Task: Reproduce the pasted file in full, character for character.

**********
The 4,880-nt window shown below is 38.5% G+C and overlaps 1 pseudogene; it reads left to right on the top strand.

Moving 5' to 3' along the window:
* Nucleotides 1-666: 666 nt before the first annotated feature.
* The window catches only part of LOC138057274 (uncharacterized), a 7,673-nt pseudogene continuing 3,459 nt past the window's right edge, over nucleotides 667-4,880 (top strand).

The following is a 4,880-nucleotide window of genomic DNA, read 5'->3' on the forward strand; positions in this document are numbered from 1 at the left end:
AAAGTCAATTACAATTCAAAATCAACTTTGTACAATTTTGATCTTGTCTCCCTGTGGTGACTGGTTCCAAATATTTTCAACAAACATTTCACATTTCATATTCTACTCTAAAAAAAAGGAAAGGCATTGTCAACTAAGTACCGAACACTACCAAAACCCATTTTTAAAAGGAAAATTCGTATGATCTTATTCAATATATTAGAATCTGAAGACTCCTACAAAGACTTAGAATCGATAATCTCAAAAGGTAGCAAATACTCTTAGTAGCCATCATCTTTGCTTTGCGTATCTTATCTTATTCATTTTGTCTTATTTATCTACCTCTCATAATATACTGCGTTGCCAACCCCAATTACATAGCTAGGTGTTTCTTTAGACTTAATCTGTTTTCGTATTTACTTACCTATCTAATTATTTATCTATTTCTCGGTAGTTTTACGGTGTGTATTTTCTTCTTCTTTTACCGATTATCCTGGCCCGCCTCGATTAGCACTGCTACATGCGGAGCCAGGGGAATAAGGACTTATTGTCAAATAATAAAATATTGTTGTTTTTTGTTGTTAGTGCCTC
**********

The 4,880-nt window shown below is 38.5% G+C and overlaps 1 pseudogene; it reads left to right on the top strand.

Moving 5' to 3' along the window:
* Nucleotides 1-666: 666 nt before the first annotated feature.
* The window catches only part of LOC138057274 (uncharacterized), a 7,673-nt pseudogene continuing 3,459 nt past the window's right edge, over nucleotides 667-4,880 (top strand).

The following is a 4,880-nucleotide window of genomic DNA, read 5'->3' on the forward strand; positions in this document are numbered from 1 at the left end:
AAAGTCAATTACAATTCAAAATCAACTTTGTACAATTTTGATCTTGTCTCCCTGTGGTGACTGGTTCCAAATATTTTCAACAAACATTTCACATTTCATATTCTACTCTAAAAAAAAGGAAAGGCATTGTCAACTAAGTACCGAACACTACCAAAACCCATTTTTAAAAGGAAAATTCGTATGATCTTATTCAATATATTAGAATCTGAAGACTCCTACAAAGACTTAGAATCGATAATCTCAAAAGGTAGCAAATACTCTTAGTAGCCATCATCTTTGCTTTGCGTATCTTATCTTATTCATTTTGTCTTATTTATCTACCTCTCATAATATACTGCGTTGCCAACCCCAATTACATAGCTAGGTGTTTCTTTAGACTTAATCTGTTTTCGTATTTACTTACCTATCTAATTATTTATCTATTTCTCGGTAGTTTTACGGTGTGTATTTTCTTCTTCTTTTACCGATTATCCTGGCCCGCCTCGATTAGCACTGCTACATGCGGAGCCAGGGGAATAAGGACTTATTGTCAAATAATAAAATATTGTTGTTTTTTGTTGTTAGTGCCTC